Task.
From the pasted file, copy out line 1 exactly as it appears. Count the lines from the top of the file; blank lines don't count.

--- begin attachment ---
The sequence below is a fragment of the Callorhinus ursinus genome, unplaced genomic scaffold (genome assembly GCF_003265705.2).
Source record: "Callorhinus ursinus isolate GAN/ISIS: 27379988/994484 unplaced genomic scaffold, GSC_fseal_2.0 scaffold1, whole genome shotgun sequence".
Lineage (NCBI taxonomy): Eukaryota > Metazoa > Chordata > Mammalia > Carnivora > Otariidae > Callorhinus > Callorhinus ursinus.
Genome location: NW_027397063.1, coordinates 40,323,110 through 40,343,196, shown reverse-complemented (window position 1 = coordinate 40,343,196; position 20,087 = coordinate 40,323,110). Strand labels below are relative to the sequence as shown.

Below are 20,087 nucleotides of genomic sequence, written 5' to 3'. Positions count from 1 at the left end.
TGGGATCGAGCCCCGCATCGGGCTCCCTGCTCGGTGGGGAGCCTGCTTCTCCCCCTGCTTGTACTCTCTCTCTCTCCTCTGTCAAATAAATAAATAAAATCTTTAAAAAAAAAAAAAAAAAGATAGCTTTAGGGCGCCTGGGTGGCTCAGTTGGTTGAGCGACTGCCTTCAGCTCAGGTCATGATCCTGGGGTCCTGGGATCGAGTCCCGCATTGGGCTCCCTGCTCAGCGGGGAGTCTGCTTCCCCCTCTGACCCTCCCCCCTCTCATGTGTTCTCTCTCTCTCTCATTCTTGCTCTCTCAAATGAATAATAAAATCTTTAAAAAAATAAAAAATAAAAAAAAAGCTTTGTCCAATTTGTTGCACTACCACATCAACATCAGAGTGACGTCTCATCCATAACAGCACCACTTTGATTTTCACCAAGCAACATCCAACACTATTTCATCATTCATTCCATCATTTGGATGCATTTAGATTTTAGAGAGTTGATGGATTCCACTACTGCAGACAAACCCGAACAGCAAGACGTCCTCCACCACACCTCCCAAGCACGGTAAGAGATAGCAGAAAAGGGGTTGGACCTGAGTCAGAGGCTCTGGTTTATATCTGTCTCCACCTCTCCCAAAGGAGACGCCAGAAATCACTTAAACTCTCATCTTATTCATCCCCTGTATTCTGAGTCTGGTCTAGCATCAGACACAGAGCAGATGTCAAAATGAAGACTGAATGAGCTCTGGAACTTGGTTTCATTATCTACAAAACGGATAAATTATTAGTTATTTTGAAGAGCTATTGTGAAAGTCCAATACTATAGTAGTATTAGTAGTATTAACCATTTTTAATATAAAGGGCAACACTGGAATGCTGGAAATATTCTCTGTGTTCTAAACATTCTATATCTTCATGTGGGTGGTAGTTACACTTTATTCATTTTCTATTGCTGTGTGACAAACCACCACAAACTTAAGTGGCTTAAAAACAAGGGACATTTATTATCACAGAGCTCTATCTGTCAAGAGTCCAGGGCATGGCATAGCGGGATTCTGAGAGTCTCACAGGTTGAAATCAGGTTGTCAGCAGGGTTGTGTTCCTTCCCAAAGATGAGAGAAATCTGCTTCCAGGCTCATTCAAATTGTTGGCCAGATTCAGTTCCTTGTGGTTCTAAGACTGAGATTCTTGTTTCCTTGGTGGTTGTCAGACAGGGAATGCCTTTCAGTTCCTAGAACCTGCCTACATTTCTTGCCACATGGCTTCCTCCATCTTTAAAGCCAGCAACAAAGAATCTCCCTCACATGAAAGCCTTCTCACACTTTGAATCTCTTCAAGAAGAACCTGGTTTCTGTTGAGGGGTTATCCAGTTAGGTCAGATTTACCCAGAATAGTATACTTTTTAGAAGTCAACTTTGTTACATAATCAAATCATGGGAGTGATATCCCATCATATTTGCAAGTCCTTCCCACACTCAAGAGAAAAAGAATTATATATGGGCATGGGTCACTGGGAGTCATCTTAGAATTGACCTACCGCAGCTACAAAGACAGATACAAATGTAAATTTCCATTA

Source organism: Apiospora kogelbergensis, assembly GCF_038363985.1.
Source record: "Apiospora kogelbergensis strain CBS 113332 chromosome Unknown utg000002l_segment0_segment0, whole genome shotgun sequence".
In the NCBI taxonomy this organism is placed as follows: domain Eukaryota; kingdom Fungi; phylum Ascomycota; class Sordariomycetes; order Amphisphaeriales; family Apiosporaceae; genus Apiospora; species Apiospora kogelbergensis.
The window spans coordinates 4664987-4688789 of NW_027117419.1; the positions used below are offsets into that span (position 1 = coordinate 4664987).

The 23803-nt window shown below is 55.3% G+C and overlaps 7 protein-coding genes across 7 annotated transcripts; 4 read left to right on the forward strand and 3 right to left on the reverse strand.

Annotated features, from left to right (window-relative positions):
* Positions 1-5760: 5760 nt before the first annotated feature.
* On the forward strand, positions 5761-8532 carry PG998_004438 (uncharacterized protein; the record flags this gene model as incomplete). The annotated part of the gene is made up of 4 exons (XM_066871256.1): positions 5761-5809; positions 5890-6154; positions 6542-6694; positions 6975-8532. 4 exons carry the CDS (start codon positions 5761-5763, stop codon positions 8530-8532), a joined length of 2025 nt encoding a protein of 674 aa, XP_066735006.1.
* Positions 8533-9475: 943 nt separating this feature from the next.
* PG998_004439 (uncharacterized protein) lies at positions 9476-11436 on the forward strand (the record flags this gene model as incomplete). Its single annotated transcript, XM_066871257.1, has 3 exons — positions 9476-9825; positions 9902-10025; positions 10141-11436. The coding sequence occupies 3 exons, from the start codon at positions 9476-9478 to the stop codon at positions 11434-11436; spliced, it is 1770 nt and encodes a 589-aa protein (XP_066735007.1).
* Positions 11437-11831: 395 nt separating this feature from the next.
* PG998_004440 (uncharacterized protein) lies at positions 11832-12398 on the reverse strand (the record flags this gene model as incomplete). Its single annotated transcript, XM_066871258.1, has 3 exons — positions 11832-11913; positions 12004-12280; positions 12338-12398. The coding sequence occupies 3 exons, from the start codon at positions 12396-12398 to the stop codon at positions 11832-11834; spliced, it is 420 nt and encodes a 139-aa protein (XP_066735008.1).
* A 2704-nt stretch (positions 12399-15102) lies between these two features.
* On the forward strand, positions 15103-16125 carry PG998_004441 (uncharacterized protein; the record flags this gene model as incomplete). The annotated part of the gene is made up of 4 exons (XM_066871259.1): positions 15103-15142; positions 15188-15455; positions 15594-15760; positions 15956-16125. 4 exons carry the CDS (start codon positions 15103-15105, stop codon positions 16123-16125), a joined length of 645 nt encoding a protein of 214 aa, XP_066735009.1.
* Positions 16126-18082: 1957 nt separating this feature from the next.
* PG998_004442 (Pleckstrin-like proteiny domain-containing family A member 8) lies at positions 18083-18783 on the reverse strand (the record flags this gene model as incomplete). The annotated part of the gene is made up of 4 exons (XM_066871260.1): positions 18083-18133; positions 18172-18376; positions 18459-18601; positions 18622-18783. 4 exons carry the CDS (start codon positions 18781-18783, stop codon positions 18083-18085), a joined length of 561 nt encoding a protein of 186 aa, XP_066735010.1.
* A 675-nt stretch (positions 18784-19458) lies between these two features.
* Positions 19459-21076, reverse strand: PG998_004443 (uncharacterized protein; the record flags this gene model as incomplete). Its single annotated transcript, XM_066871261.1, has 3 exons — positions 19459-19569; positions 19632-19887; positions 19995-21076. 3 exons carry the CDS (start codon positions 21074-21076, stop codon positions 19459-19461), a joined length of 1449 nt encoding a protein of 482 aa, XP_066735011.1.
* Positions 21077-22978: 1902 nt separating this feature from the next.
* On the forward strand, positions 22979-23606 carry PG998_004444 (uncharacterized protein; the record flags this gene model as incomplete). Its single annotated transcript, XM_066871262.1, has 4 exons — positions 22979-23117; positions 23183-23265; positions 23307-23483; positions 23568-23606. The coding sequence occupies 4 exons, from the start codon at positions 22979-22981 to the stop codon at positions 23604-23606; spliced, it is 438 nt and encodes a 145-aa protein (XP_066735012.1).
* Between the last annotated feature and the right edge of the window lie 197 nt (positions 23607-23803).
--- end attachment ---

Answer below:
The sequence below is a fragment of the Callorhinus ursinus genome, unplaced genomic scaffold (genome assembly GCF_003265705.2).